Key site Hornøya

Hornøya is one of SEAPOP's key locations associated with the southern Barents Sea. It is part of the Hornøya and Reinøya nature reserve that was established by the Royal Decree of 28 January 1983. Research and monitoring of seabirds have been conducted on Hornøya for many years.

Contact person: Tone Kristin Reiertsen and Kjell Einar Erikstad, NINA

Bird cliff at HornøyaThe main bird cliff on Hornøya is on the west side of the island. Photo: Rob Barrett

Since 1980, Hornøya has been one of the reference sites of the national monitoring programme for seabirds, and several species have since been monitored and studied by researchers from both Norway and abroad. In 2005, Hornøya became one of the key sites in SEAPOP. Since the monitoring of seabirds on Hornøya started long before the establishment of SEAPOP, the colony can boast some of the longest time series on population numbers, adult survival and breeding biology of seabirds in Norway. Hornøya is also a reference area for long-term monitoring of environmental pollutants in seabird eggs.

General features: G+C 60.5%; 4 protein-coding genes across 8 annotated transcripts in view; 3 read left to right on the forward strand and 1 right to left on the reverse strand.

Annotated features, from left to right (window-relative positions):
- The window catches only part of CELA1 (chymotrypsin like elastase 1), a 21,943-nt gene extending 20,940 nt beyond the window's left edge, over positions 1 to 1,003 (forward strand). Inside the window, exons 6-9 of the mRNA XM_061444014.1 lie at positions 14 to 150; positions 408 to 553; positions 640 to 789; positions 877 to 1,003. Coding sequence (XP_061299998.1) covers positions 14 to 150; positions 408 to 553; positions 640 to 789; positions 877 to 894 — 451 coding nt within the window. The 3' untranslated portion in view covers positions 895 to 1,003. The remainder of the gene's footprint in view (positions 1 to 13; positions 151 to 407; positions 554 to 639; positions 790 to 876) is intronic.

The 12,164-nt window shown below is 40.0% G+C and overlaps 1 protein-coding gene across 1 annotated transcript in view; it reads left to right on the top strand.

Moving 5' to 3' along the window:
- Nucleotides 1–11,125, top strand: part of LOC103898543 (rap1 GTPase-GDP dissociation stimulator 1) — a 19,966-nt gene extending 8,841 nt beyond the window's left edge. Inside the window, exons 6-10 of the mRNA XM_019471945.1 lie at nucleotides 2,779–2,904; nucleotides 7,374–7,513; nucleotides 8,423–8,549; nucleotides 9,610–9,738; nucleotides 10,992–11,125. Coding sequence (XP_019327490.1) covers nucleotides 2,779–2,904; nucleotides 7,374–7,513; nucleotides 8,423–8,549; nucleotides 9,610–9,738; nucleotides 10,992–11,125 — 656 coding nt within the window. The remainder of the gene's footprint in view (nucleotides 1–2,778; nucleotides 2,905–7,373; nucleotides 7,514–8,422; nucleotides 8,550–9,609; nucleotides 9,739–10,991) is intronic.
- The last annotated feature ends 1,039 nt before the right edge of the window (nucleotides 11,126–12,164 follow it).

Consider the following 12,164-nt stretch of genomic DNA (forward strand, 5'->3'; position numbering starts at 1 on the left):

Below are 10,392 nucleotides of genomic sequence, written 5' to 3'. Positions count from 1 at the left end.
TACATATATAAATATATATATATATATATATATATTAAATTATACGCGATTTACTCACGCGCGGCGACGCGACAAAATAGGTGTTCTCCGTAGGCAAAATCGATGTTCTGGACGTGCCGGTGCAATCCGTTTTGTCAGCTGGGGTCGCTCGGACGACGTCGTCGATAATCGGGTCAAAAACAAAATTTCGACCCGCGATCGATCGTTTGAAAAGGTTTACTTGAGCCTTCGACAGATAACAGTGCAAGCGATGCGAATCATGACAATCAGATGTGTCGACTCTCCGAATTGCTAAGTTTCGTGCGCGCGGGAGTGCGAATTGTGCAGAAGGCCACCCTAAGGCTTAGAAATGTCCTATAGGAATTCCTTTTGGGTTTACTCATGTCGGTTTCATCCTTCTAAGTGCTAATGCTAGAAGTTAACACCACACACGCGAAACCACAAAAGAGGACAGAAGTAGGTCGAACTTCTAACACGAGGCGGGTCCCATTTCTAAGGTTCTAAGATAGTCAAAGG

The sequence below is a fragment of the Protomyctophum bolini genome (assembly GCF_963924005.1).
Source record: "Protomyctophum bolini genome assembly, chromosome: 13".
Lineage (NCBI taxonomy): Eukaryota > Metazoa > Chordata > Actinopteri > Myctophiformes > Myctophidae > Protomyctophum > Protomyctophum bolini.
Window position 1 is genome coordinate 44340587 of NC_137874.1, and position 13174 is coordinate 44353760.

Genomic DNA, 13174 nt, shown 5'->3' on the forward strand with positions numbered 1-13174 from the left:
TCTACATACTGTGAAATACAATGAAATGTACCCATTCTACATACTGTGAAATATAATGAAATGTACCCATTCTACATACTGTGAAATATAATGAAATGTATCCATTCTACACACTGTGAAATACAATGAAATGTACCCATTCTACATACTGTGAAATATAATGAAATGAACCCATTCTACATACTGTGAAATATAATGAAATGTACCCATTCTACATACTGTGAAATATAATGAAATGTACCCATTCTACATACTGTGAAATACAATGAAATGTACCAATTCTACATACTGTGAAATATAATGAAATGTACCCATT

Location and description

Hornøya (70° 23' 16" N, 31° 09' 19" E) is in East Finnmark, 2 km NE of Vardø with the Barents Sea as its nearest neighbor. Vardø is in one of the few areas of mainland Norway that has an Arctic climate, which means that the mean July temperature is under 10° C. Hornøya has a lush vegetation due to heavy bird fertilization. Although it does not have a particularly high number of nesting seabirds, the wide range of species characterizes this key location. The cliff is easy to reach and therefore very suitable for research and monitoring.

Access

Common guillemot colony with Vardø in the backgroundThe proximity to Vardø (in the background) makes access to Hornøya easy. Photo: Tone Reiertsen

Being so close to Vardø, access to Hornøya is simple compared to other seabird colonies. Being able to live in the lighthouse at the top of the island, researchers are also able to take advantage of the infrastructure related to the lighthouse. There are two landing possibilities on the island, the lighthouse quay on the east side, and a pontoon on the west side. There is a clearly-marked path from the pontoon that runs below and along the bird cliff and across to the east side where a track leads up to the lighthouse. From 1 March to 15 August, access off the path and track is forbidden. Special permission is needed for all research and monitoring activity within this time period.

Wildlife

Two razorbills (Alca torda) on a ledgeDuring the breeding season thousands of seabirds nest on Hornøya. The picture shows a pair of razorbills. Photo: Tone Reiertsen